yes, thank you Catherine for reminding us how blessed we are. why can't people be comfortable "paying it forward" or passing it on? The feelings I get from helping someone, even if it's just to give some time for a while, some conversation, some leftovers I feel like they helped me far more than I helped them. I'm working on humility this season. Feels good.

God Bless us all .... No exceptions.

December 15 2010 at 12:22 AM Report abuse +1 rate up rate down Reply
marhee9

They talked about this at donsmithshow.com today. That is the best conservative site on the internet.

December 12 2010 at 8:11 PM Report abuse +2 rate up rate down Reply
vrd071265

I know that the india is lacking behind to help the poor people. Nothing wrong with the governement policy. It is the population is a big problem. She should not have a baby at the first place, "when she can not afford it?" She has a choice to live in the woman shelter or call it Ashram. It is the corruption in the soiciety made the poor people injustice. It is the illeatrcy Killing the Indian People. If you want to donate than donate for education. India very few people know the laws and policy.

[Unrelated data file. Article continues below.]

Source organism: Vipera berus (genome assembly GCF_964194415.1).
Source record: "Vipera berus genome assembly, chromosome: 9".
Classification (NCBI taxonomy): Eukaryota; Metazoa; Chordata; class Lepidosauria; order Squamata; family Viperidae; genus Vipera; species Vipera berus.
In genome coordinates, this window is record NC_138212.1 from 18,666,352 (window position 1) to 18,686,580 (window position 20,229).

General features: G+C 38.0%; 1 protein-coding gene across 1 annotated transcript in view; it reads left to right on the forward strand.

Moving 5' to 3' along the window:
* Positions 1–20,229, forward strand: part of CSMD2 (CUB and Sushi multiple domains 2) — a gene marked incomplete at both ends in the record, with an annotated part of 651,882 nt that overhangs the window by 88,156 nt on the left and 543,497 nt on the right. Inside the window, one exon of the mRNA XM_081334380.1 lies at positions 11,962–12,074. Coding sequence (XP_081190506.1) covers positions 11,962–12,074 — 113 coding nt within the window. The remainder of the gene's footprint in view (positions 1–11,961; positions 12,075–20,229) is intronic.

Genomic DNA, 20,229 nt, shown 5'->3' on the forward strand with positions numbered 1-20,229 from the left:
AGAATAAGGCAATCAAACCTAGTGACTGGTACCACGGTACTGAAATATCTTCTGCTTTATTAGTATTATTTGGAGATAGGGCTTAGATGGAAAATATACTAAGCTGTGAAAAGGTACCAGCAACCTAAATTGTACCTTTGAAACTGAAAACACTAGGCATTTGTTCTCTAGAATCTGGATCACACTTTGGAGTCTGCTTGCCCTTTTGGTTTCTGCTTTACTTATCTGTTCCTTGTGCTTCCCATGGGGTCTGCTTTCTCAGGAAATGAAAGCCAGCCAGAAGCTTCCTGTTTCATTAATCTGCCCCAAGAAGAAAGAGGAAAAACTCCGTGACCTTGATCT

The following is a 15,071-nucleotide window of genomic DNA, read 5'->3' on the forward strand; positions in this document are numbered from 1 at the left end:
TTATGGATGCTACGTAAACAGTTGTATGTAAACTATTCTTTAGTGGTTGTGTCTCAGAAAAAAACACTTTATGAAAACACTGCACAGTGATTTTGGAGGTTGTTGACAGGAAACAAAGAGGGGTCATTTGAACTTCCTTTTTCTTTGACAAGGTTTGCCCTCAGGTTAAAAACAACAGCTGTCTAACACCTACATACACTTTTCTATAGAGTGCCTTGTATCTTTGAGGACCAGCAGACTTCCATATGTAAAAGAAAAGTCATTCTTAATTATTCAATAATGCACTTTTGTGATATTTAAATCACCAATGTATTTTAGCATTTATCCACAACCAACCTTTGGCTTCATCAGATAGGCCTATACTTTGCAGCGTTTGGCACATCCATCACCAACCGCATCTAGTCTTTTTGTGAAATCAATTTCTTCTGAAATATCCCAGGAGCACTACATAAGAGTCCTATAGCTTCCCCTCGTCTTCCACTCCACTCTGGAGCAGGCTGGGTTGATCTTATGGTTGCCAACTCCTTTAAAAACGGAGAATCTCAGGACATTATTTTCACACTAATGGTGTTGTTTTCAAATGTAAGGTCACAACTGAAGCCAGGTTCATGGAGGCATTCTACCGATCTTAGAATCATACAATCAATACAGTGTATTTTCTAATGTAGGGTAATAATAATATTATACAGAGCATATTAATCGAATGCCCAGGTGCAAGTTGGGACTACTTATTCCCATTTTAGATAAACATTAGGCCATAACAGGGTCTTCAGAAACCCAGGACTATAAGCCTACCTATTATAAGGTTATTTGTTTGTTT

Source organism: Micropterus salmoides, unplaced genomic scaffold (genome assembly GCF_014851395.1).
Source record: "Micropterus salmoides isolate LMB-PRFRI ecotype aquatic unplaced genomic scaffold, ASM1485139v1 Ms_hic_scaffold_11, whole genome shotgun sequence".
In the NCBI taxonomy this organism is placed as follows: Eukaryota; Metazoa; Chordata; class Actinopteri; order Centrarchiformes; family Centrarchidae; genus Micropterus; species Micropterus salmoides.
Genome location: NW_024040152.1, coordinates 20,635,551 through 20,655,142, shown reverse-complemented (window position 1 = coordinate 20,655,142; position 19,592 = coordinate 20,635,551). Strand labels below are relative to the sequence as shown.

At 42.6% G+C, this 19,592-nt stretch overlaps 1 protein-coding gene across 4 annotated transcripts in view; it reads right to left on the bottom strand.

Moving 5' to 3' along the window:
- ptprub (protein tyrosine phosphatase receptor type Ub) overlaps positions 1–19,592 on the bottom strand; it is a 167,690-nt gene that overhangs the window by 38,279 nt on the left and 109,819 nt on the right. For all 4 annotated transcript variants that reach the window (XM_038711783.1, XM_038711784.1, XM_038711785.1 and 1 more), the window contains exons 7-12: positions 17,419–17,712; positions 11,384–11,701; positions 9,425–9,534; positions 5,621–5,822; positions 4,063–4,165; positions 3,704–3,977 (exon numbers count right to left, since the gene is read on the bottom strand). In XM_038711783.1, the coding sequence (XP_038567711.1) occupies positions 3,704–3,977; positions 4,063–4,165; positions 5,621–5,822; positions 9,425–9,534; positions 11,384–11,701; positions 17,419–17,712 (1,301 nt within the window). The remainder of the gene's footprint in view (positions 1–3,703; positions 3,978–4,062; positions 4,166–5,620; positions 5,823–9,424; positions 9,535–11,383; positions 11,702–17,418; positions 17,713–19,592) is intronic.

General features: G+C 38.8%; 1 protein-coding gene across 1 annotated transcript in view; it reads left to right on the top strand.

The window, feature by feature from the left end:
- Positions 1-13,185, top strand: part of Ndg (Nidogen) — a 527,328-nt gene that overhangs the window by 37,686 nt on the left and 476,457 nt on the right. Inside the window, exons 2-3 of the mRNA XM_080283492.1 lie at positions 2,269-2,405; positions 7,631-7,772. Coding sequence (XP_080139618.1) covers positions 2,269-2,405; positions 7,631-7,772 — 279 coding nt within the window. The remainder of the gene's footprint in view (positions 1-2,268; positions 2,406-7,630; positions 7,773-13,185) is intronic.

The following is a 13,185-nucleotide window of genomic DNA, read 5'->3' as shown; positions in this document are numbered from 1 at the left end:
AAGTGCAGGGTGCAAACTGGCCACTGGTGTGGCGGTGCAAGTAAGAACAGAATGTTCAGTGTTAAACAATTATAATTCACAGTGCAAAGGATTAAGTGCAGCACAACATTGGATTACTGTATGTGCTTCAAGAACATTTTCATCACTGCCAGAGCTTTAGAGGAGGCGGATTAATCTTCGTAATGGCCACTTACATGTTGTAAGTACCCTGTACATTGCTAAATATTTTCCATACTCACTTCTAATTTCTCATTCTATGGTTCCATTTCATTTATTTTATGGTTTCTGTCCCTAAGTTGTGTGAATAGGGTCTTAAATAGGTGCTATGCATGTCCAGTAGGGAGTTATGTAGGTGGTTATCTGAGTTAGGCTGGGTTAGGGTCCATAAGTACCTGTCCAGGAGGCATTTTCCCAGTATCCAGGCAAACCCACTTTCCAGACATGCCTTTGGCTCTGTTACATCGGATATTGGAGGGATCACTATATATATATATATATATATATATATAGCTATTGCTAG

December 12 2010 at 10:41 AM Report abuse -1 rate up rate down Reply
1 reply to vrd071265's comment
jaxtatee

She should not have a baby at the first place, "when she can not afford it?" Are you for REAL???? She has a choice to live in the woman shelter or call it Ashram.

It is the corruption in the soiciety made the poor people injustice. It is the illeatrcy Killing the Indian People. If you want to donate than donate for education. India very few people know the laws and policy. a comment.. What does this even mean? before you make statements like this maybe examine your own education (lack of) women need to help each other or at least not criticize. Here: illeatrcy is illiteracy and sociciety is spelled society. They need food before they can ever think about a book. Go help someone today. Sounds like you have a lot you could share.

December 15 2010 at 12:10 AM Report abuse +1 rate up rate down Reply
bfpowersjr

I have briefly visited Japan and China, but not India. But, like everyone else, I have watched movies that depict the situation you write about. I have not read recently about their former(?) attempts to limit their birth rate. Perhaps you could enlighten us. Some Economic Darwinists would say "let them eat cake", but I continue to believe the problem is that their population is still just too large.

December 12 2010 at 10:24 AM Report abuse rate up rate down Reply
Miss Lisa Troup

OR the POOR IN KINGSTON NY!!!!.....Try living off $687 for 2 people(I AM DISABLED),and a JUDGES son for an EX who bribed another JUDGE to take away $200 a Month CHILD SUPPORT ,so he can pay for a Lincoln RENTAL...LOL!!!..If I drop a half of a friggin BAGEL it ruins my DAY!!!!..........O:(o:9

December 12 2010 at 10:05 AM Report abuse -1 rate up rate down Reply
mad127d

Ms Hyde, There are plenty of people STARVING here in America. Try visiting Appalachia.

December 12 2010 at 9:52 AM Report abuse +1 rate up rate down Reply